Imaginative play: Play and Language

Resources

Imaginative Play

boy in blue long sleeve shirt standing beside brown wooden table

Why is imaginative play important?

Imaginative play, or ‘symbolic’ play, is important because it suggests that the child understands that one object or picture can symbolise another, just as a word represents an object.  During imaginative play the child is beginning to understand the idea of symbols, which eventually leads to being able to think in abstract ways.  In time, the child will be able to use words and marks or drawings to express ideas and predict or solve problems. When a child can play appropriately with teddies, dolls and large doll sized toys it indicates that they are ready to cope with symbolic information.   They are also ready for language because language depends on words which are the ultimate, abstract form of symbols.

The developmental sequence of play

Large doll and teddy play

  • Involve a dolly or teddy in everyday situation and provide appropriate matching objects so, for example, the child can feed teddy as he is being fed, the child can wash teddy’s face when his face is washed etc.
  • If necessary, show the child how to use the objects on teddy.
  • Gradually provide these opportunities at other times i.e. not in the real situation.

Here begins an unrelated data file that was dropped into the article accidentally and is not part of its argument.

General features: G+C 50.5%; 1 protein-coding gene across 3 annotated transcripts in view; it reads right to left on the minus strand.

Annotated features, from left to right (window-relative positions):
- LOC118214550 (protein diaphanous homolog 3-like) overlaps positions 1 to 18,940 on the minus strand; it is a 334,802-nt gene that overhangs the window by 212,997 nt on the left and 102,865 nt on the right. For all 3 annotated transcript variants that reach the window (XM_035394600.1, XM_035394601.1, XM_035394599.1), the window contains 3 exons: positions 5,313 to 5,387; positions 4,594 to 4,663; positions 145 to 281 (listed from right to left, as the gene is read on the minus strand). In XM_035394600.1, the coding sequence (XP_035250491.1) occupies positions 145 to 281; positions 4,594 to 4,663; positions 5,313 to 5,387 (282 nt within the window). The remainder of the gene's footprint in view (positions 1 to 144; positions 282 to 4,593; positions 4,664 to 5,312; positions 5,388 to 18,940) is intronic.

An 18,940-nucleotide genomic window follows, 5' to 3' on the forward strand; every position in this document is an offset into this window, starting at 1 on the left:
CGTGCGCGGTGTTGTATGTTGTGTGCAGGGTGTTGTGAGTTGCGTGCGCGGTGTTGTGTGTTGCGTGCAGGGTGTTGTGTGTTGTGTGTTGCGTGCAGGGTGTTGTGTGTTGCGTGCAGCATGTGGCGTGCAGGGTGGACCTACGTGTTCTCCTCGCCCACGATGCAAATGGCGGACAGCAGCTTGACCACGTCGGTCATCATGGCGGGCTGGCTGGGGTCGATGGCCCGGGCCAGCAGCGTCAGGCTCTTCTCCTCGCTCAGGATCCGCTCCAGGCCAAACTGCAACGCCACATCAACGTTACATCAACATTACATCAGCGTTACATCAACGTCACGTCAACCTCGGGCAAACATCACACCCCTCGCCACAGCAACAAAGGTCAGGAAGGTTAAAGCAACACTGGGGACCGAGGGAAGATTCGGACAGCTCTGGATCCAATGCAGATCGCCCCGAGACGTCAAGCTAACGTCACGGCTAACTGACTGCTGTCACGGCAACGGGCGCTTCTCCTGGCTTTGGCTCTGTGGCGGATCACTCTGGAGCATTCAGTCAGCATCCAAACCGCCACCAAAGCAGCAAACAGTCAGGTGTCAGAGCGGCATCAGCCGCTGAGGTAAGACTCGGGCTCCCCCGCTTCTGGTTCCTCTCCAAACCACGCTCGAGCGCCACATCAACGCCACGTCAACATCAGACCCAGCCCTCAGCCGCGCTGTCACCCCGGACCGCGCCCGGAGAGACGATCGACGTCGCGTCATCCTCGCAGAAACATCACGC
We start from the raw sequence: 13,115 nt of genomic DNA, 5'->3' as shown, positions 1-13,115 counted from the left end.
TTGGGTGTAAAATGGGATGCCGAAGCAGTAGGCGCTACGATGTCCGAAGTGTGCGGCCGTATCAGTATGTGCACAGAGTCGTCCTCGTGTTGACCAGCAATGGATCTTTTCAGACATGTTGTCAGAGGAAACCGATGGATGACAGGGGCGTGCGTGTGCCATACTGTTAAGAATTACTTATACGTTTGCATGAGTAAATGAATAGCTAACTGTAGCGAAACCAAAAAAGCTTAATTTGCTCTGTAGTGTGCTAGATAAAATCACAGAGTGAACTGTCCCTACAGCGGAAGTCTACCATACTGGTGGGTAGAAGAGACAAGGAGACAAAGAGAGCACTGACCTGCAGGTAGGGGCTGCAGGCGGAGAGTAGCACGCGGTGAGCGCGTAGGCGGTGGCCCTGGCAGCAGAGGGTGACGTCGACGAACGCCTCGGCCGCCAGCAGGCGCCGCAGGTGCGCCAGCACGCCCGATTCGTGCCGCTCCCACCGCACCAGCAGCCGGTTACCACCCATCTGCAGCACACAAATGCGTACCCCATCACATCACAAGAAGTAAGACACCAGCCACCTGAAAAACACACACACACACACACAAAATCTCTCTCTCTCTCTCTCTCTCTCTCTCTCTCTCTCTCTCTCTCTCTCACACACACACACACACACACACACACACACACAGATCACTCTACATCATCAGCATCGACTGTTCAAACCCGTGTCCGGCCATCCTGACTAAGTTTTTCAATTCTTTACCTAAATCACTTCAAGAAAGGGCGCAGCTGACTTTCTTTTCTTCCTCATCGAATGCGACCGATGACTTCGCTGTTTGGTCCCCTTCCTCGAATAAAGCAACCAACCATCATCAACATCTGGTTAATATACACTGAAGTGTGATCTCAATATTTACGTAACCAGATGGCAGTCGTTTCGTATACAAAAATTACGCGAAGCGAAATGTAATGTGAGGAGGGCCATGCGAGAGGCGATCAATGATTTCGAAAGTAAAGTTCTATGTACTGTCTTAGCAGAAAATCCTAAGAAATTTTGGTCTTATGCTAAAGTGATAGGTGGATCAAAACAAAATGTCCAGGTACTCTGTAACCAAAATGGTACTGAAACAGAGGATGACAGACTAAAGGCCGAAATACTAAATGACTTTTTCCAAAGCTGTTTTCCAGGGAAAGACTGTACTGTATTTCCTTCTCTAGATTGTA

Miniature or small world play

  • To encourage the understanding of miniatures, play with the real object and then the miniature, e.g. the child pretends to drink from a large cup then hand the child a miniature cup. You may need to model drinking from the miniature.
  • Show the child how to relate these miniature objects to dolls and teddies.
  • With older children at this level, play matching games, matching real sized and miniature objects.

Play with pictures

  • If pictures appear to mean little to the child, use photos. Match objects to photos initially in real situations. Children usually respond to coloured pictures first but the child’s visual perception skills should be considered.
  • Move onto the use of inset puzzles and jigsaws.

To learn more about levels of play and language use the link in the sidebar.


Top Tip

Playing with your child at each developmental stage of play is essential. You will be the inner voice of the child as you role play with them at each stage of the imaginative play. When talking through what you are doing during play you will naturally be using 'doing words' (verbs) in your speech such as; 'teddy is drinking his drink', 'I am washing baby' these words are really important for children to learn because they connect words together in a sentence. You can also use the 'doing words' when commenting on your child's play for example 'Millie is running up the garden'.
Resource to show the relationship between play and language
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Age Groups

Find more games, resources, tips and links for your child's age group here.

Games & Resources

Take a look at more of our resources and games to help your child learn through play.

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Tips & Links

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Frequently Asked Questions

Are you looking for advice about your child's learning and development? We answer your frequently asked questions here.

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For further support or advice, please feel free to contact us on the email address below.
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